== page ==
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פ.י.מ.פ.

Analyzing Bowie: Because You're Young

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What was the biggest war of the nineteen-sixties? Was it the Vietnam war? The cold war? The race war? The gender war? Nah. Those were all important battles, to be sure, but the real war was the generational war between young and old. It was the culmination of more than a century of youth angst, as ever since the modern state emerged with all its power, imposing a uniform code on all its subjects, young people felt compelled to resist its steamrolling pressure, to stay true to themselves, and old people seemed to them like people who were robbed of their souls and became just cogs in the system. Being young became synonymous with being a non-conformist, and anyone who conformed to society's expectations was seen as someone who grew old and betrayed himself. This "us vs. them" mentality reached its peak in the sixties, as an entire generation heeded the Who's credo: "I hope I die before I get old", believing that it was better to die than becoming a conformed adult. The rock world saw itself as the voice of youth culture, and the question of how to remain young forever was one of the biggest challenges rock artists dealt with. Some literally believed that it was better to die young and leave a beautiful corpse than to grow old and rot, but that was not Bowie's position. Bowie wanted to beat the system, to stay true to himself without dying, and he seemingly found the way to do so: always check yourself to see that your identity is consistent with what you feel inside, and change your identity when needed to remain consistent. It worked out pretty well for an entire decade, but now, at the dawn of a new decade, he finds himself in a new hitch: his inside feelings tell him that he is not young anymore, that he actually wants to be part of "conformed" society. To stay true to himself, then, he must adopt the identity of an adult, but since he still sees himself as part of the "us" (youth) it's hard for him to become part of "them". The entire Scary Monsters album deals with this inner conflict, and 'Because You're Young', the penultimate track, pretty much presents the resolution.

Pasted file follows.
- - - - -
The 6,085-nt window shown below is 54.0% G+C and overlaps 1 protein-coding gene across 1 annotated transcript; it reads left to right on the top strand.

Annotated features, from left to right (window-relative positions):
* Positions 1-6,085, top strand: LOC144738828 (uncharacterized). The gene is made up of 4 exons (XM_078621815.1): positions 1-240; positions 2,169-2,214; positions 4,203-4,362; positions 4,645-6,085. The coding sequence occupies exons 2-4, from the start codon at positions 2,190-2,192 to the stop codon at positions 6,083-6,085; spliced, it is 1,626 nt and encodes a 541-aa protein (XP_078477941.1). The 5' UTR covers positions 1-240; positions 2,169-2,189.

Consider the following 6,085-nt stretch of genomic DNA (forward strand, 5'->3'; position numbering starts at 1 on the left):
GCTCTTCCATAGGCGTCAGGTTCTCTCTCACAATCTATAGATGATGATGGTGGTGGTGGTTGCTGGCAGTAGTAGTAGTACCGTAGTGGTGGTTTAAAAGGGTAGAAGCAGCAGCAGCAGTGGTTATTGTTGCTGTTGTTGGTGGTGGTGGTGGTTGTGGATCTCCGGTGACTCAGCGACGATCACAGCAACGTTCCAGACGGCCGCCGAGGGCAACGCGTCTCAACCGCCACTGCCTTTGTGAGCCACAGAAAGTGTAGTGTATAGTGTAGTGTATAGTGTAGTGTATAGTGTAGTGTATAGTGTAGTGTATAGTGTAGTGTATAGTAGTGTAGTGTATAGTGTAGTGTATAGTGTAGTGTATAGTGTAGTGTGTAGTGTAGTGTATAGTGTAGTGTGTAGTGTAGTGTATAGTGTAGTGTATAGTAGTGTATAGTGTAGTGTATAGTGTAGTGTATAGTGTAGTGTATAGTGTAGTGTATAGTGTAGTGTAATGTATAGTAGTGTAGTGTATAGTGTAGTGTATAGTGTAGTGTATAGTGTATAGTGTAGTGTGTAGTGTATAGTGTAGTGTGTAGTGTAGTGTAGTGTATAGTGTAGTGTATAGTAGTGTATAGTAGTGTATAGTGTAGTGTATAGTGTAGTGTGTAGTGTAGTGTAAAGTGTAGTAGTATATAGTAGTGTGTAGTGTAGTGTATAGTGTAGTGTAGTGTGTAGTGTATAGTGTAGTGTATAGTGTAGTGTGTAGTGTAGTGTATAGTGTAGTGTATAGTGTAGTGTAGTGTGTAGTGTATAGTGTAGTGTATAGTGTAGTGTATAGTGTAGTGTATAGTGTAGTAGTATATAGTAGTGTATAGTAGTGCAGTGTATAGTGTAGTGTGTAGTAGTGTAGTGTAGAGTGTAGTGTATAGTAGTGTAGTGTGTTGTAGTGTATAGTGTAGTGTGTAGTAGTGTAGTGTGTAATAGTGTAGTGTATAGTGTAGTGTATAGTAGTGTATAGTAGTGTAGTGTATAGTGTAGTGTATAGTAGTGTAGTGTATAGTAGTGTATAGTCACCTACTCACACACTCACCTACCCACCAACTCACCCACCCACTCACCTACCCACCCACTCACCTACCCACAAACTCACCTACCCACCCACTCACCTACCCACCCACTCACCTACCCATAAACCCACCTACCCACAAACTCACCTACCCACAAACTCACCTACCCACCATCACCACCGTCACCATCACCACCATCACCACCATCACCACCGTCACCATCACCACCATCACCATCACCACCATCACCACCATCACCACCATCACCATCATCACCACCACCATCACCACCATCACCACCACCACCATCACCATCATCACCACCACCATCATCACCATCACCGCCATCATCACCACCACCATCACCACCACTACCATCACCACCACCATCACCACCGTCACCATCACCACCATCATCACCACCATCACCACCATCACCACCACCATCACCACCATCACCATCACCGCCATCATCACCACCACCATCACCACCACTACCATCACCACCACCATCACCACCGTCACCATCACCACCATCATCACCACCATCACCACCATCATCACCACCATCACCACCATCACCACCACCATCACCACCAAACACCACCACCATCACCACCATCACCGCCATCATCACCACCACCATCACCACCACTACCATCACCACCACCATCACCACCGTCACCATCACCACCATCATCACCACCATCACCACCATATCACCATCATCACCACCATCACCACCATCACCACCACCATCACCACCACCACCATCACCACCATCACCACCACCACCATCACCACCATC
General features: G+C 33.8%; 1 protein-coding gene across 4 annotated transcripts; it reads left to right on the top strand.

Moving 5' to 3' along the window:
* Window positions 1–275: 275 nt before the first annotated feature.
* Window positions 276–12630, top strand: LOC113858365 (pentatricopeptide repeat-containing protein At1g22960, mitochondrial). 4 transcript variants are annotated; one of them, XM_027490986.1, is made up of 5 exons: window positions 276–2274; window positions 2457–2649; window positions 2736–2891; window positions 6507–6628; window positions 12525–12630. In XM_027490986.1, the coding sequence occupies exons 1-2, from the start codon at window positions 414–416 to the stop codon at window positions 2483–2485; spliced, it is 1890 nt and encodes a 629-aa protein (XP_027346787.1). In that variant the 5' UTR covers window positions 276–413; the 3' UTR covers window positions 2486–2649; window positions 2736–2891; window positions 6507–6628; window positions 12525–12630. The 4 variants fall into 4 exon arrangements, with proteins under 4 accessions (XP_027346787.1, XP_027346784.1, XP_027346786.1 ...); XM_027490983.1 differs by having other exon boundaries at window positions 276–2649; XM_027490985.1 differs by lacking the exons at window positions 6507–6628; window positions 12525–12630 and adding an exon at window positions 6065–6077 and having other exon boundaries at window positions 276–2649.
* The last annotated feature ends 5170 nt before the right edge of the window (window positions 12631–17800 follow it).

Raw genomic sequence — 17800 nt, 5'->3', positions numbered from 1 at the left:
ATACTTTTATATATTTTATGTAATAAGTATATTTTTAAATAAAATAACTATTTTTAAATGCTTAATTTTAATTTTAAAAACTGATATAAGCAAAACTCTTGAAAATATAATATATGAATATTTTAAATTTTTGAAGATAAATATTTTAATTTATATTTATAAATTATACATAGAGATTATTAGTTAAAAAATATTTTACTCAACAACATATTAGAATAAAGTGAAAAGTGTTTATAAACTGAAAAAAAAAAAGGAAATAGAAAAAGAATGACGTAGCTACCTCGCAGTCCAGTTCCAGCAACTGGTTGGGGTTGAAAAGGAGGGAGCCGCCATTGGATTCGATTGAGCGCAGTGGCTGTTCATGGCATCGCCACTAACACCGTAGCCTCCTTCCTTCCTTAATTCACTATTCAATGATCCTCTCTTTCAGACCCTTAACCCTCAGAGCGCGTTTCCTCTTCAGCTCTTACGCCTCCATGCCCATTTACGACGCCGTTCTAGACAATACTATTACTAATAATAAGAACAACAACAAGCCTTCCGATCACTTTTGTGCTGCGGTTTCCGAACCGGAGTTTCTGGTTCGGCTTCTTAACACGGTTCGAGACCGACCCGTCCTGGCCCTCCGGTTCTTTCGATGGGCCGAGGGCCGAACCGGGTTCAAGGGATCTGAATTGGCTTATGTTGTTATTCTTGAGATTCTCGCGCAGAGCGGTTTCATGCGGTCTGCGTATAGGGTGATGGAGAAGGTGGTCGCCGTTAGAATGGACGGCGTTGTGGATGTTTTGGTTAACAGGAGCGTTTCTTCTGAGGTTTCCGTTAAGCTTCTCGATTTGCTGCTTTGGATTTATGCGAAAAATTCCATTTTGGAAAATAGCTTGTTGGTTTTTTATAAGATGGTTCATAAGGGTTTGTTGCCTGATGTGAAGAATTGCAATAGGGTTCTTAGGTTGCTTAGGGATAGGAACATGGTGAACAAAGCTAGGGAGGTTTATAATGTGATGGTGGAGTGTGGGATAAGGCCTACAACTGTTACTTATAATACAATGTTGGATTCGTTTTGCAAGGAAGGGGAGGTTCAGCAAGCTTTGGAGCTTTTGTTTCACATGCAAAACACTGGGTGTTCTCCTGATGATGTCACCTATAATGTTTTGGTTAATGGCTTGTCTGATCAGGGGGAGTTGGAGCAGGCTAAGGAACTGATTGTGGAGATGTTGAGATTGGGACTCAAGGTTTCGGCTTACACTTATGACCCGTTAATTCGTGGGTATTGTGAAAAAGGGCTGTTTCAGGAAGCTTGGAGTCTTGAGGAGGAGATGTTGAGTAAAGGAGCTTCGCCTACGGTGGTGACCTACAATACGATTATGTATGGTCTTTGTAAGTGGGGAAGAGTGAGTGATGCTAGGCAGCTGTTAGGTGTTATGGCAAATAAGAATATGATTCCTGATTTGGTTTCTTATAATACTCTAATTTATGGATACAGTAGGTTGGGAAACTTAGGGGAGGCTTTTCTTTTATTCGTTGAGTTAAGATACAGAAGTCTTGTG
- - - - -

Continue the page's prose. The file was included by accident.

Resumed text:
The music starts dramatically, preparing us for the momentous realization we are about to face, before changing into a driving guitar riff provided by none other than Pete Townshend, the man responsible for the line "I hope I die before I get old". The riff will dominate the record, placing us in the world of rock'n'roll and youth culture, which Bowie still feels part of. But as the lyrics come in, the ambivalence of his feeling becomes prevalent.

Psychodelicate girl - come out to play
Little metal faced-boy don't stay away
They're so war-torn and resigned
She can't talk any more
What are they trying to prove?
What would they like to find?

The record begins with Bowie pleading with the young generation of pop to come out and play with him, still wanting to belong. But it's not only that: he is also calling on them to come out and play with each other. By 1980, the pop world, which was once united in the fight against the adult world, splintered into many different tribes which started to drift apart from each other and did not keep the fertilizing dialogue between styles that so enriched the sixties. Bowie describes it, as he often does, as a troubled relationship between a boy and a girl, each representing a different musical style. He wants to help them, he wants to save youth culture from this fragmentation, but since he cannot connect with them anymore he can't do much.